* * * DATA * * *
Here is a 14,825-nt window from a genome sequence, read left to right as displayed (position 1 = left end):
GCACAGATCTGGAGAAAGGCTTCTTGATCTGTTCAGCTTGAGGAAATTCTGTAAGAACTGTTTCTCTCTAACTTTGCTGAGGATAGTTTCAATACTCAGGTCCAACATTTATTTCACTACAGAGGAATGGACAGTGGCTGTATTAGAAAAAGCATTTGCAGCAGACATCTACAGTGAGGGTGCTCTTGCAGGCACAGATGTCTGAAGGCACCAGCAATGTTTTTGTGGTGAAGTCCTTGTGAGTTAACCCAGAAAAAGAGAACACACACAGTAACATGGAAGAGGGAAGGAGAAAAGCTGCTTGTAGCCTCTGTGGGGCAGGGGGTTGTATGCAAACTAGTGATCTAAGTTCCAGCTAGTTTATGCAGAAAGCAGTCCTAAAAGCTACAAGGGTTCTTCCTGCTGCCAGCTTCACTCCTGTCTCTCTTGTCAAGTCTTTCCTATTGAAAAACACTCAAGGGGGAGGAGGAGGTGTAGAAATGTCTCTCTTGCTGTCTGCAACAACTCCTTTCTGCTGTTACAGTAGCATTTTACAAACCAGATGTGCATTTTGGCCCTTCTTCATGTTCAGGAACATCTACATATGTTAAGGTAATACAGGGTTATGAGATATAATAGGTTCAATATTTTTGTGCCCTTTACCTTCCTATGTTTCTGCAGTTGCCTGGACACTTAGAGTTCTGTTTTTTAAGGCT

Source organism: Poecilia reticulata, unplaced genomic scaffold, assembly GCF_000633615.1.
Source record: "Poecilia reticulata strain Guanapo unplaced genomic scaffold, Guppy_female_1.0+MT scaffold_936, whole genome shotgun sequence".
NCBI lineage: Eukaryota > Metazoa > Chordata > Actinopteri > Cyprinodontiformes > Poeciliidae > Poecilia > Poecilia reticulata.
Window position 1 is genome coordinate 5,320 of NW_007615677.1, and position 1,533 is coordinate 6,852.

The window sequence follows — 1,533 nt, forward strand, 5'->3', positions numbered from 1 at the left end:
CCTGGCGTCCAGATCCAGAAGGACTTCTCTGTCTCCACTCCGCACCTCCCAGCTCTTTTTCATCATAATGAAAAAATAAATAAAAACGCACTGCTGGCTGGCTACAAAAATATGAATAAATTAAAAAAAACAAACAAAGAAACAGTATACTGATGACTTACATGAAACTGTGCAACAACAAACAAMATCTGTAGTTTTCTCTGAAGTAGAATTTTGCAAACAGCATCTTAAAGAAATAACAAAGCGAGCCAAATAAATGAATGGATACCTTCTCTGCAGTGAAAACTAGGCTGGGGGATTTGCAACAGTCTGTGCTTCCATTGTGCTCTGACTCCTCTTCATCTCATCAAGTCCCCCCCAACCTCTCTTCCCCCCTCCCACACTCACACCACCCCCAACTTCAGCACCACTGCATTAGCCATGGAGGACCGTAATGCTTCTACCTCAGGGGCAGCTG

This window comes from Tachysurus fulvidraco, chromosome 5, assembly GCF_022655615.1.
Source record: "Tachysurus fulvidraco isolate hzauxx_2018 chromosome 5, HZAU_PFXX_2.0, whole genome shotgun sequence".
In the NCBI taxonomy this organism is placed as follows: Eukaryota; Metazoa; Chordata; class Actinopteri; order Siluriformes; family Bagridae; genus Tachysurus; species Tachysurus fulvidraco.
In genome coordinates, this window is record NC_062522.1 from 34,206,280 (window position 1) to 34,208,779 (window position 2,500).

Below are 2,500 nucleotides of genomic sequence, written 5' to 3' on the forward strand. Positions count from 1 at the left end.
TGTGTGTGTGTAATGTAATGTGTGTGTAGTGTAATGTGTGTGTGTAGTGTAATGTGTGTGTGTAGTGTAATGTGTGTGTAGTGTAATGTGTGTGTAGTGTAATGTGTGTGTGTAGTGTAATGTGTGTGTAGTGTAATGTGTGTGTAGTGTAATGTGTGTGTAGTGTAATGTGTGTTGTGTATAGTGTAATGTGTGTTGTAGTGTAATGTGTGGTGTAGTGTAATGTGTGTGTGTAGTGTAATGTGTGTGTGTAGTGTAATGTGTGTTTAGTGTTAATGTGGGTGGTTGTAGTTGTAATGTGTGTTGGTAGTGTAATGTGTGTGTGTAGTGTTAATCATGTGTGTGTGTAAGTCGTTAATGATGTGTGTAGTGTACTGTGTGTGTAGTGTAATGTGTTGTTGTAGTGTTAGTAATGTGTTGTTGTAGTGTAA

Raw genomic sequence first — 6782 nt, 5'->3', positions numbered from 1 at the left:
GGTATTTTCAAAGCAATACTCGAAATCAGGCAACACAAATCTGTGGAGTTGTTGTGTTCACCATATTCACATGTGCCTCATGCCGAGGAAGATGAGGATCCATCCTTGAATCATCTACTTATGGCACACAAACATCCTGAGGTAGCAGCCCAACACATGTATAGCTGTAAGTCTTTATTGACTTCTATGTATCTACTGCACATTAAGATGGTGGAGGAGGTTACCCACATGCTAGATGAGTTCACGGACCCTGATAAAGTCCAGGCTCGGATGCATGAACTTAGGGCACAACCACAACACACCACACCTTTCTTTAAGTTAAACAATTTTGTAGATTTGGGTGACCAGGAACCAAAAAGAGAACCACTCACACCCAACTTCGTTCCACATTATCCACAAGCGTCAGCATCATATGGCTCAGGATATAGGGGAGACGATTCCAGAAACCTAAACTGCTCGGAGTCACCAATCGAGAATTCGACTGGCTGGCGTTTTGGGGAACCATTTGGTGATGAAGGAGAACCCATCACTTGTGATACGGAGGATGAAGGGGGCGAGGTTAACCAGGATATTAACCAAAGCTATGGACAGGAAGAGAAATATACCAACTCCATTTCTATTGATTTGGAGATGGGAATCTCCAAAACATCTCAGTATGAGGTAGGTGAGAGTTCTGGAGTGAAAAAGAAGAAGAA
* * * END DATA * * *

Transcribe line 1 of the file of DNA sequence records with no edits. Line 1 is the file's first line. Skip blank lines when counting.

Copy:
Here is a 14,825-nt window from a genome sequence, read left to right as displayed (position 1 = left end):